Superior author chronicles maritime tragedy

Bob Abrahamson drew on traditional research for his new book, "Luck of the Draw --The Mataafa Story." The Superior man also left the libraries and archives to walk along the beaches and canals where ship crews fought to survive during the storm o...

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Bob Abrahamson drew on traditional research for his new book, "Luck of the Draw -The Mataafa Story."

The Superior man also left the libraries and archives to walk along the beaches and canals where ship crews fought to survive during the storm of Nov. 27-29, 1905.

He mentally sat himself down in the room where survivors gathered and spent hours gazing out over the waters near Canal Park where the Mataafa tragedy unfolded. The resulting book is a nonfiction story gently interwoven with Abrahamson’s imagination.

"It is hard to find an author that can be understood and appreciated by all who pick it up and he has captured the sights, sounds and emotion of the Twin Ports and what it was like to be a crew member on the Great Lakes," said Tony Tracy, executive director of the Douglas County Historical Society. "You can almost feel the icy spray on your face and the desperation in their hearts."

The storm was the worst ever recorded on Lake Superior at that time. At least 29 ships and barges sank with all hands, foundered, were damaged or run aground in fierce winds, blowing snow and freezing temperatures. Thirty-six sailors lost their lives.


"The decisions that were made that day would pit the vessel captain’s instincts against gadgets and weather maps," Abrahamson wrote in his preface. "As a result, men would die, ships would sink and there would be hell to pay."

Abrahamson focuses on the Mataafa, a steamship that made it past the Apostle Islands, then sought to return to the Duluth harbor. A huge wave lifted the vessel up as it was about to enter the canal. The Mataafa struck the north pier, caving in the bow. The current caught the ship, pinning her to the north pier then pushing her back out. Waves brought her to rest parallel to the shoreline only 230 yards from land. There, waves would split her in two, coat the decks with ice and dictate who would live and who would die. The resulting drama played out in front of more than 10,000 Duluth residents who gathered on the shore.

"There were no heroes, just 24 men fighting to survive," wrote Abrahamson.

A passion for maritime history runs in the family. Abrahamson’s great-uncle William Scott wrote a 40-page book on "The Wreck of the Lafayette," which foundered north of Two Harbors in the same storm. Abrahamson himself wrote the 100-word story on the Mataafa that adorns a plaque in Duluth’s Canal Park. A retired nurse, Abrahamson has a knack for creative writing. He’s written numerous poems, including two on the Edmund Fitzgerald, that were sparked by emotion.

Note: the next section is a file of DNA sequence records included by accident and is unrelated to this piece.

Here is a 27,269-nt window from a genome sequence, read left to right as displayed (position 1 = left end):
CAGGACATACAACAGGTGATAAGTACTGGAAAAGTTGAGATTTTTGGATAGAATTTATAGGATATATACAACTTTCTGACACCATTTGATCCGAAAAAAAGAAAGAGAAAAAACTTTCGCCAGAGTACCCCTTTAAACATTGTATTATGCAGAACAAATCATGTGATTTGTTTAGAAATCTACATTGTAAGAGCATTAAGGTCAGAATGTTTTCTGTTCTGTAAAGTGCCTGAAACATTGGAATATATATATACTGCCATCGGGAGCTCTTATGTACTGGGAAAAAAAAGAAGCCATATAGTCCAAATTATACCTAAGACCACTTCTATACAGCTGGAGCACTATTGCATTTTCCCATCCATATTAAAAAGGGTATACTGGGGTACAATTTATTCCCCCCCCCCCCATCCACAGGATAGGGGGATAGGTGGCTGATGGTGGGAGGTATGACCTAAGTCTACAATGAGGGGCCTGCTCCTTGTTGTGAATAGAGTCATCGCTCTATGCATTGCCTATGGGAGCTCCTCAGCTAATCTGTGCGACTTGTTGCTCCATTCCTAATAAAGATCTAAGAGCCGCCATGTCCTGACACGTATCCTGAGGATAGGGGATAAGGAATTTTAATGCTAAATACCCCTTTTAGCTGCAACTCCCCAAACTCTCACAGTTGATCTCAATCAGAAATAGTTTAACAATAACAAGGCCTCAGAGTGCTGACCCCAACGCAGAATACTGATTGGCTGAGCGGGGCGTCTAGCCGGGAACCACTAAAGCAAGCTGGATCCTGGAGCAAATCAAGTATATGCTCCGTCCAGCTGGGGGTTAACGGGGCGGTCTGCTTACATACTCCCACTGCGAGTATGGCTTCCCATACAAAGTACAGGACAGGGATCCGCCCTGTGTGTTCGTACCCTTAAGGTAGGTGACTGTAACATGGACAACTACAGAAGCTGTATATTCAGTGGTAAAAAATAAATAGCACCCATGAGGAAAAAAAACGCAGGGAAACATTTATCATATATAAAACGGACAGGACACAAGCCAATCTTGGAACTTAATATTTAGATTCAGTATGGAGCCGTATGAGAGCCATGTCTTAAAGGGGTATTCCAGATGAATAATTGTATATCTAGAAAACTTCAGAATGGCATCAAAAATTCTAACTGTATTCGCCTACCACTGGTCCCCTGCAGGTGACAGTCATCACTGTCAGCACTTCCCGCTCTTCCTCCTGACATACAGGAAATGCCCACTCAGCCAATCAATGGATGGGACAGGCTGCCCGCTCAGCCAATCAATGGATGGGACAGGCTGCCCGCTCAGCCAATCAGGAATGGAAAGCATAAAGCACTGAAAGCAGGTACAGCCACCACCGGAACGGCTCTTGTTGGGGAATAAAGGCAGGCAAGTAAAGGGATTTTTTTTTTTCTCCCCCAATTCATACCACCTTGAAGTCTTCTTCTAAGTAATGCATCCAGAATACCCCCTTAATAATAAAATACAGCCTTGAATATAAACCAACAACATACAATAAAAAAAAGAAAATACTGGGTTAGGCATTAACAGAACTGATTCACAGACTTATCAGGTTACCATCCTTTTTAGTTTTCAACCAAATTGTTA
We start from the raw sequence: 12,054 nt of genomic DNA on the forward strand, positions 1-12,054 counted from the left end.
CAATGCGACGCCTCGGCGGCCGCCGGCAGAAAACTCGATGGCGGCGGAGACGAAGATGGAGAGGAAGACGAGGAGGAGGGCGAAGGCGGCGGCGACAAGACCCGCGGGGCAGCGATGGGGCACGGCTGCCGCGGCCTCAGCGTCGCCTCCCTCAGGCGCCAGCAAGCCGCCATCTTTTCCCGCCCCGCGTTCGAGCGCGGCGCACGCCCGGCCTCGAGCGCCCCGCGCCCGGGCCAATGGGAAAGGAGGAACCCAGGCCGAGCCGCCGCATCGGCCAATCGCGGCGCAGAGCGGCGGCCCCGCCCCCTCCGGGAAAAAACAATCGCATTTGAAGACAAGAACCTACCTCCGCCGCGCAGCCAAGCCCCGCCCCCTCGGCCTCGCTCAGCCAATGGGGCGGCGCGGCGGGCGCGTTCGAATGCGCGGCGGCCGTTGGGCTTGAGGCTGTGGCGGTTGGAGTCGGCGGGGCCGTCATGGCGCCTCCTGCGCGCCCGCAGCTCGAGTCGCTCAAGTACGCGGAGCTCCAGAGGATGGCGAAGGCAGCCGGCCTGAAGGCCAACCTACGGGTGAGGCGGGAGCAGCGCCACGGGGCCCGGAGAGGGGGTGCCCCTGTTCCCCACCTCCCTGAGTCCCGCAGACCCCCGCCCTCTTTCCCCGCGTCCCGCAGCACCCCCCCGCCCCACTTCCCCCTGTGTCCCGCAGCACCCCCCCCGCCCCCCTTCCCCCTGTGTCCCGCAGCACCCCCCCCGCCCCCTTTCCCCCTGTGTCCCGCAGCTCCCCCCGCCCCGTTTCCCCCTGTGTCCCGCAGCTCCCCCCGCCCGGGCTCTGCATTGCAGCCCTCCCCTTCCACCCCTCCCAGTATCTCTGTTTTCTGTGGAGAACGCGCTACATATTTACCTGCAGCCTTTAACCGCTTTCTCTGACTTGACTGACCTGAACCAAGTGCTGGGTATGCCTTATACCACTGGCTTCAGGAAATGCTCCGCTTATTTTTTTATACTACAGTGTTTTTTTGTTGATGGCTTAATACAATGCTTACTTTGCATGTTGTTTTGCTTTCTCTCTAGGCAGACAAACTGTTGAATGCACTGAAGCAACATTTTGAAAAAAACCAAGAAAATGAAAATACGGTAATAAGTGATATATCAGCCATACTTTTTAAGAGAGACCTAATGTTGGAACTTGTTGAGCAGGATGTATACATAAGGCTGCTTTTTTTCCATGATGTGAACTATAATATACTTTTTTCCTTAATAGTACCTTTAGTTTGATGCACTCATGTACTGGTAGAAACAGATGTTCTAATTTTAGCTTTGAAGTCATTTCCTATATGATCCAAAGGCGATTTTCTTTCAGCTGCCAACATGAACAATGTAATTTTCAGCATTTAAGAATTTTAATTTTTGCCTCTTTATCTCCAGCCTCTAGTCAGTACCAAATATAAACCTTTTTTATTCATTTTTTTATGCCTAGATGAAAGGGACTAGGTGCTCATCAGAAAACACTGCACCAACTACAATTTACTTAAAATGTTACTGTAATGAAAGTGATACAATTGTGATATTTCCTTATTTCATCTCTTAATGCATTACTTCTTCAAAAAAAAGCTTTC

Writing a book, however, was a very different experience. Abrahamson spent four years digging into the story of the Mataafa and the 1905 storm. In some sections, the sailors tell their own story through interviews. Newspaper articles and other material provided additional information for the book.

"In four years, I learned a few things," Abrahamson said, and debunked a number of myths surrounding the wreck. "I had to tell the truth."

As he traced the story of the Mataafa, key people fell into place like dominoes to offer access, insight and more.

"When I needed someone to talk to, they appeared," he said.


After walking the Northland beaches and piers, scanning photos and articles, the author added his own emotions and imaginings to the mix.

"I try to write so people can put themselves there," he said.

Not content to wait for a publishing house to snap the book up, Abrahamson chose to self-publish. On Sept. 29, the first copies arrived.

"It felt so good to have it in my hands after so long," he said.

It’s proven a page-turner for readers.

"I think his book is a factual and emotional walk through the lives of mariners and others involved in this tragic event," Tracy said. "I share the passion for discovering our past not only the events but how those events affected the lives of those involved and those who were witnesses."

Abrahamson will discuss his new book, read passages from it and autograph copies from 6-7:30 p.m. Thursday at the Douglas County Historical Society, 1101 John Ave. "Luck of the Draw - The Mataafa Story" is also available at Globe News in Superior, 1430 Tower Ave., and the Bookstore at Fitger’s, located at 600 E. Superior St., Duluth.

Maria Lockwood covers news in Douglas County, Wisconsin, for the Superior Telegram.
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